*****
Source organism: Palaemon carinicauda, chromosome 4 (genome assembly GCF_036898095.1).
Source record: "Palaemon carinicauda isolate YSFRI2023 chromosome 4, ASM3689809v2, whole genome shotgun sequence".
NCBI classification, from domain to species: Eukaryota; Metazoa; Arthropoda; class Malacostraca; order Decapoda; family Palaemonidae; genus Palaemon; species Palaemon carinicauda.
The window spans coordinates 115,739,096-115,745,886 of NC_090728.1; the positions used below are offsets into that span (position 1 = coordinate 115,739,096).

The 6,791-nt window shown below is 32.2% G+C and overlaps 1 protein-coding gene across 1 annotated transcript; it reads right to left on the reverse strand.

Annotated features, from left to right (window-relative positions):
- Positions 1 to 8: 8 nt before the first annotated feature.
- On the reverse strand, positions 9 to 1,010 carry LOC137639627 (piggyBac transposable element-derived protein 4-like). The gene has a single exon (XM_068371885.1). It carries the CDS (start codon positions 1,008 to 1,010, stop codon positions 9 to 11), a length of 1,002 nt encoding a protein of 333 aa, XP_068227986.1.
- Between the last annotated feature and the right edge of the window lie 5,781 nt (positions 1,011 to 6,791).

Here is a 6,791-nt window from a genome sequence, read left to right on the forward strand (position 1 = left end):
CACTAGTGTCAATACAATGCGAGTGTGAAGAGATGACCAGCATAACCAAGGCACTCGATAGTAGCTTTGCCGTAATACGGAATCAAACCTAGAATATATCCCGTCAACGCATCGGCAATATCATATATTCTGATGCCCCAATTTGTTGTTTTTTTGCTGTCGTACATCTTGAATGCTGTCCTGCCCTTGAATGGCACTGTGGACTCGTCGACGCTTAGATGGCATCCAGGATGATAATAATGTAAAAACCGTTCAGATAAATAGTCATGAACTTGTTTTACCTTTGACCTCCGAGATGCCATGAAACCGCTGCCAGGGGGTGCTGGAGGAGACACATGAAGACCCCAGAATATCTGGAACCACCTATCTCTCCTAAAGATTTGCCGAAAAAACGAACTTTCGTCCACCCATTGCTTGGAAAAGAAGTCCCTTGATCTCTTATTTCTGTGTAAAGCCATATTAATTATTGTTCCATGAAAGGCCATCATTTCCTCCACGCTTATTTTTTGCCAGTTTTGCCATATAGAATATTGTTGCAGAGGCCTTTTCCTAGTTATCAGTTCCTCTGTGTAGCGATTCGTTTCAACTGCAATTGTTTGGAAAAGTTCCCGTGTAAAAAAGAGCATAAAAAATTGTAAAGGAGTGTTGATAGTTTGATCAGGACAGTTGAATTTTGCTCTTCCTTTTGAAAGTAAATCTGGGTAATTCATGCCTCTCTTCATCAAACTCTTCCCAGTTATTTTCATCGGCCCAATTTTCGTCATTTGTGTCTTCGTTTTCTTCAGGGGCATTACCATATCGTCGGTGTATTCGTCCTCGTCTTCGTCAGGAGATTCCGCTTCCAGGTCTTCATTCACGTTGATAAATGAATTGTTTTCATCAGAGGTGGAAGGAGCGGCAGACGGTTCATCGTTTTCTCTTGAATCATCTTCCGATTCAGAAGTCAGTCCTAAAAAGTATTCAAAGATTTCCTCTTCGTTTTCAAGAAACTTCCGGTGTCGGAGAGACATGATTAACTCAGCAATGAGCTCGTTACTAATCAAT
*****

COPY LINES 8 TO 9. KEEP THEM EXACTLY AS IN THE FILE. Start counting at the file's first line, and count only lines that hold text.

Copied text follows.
- On the reverse strand, positions 9 to 1,010 carry LOC137639627 (piggyBac transposable element-derived protein 4-like). The gene has a single exon (XM_068371885.1). It carries the CDS (start codon positions 1,008 to 1,010, stop codon positions 9 to 11), a length of 1,002 nt encoding a protein of 333 aa, XP_068227986.1.
- Between the last annotated feature and the right edge of the window lie 5,781 nt (positions 1,011 to 6,791).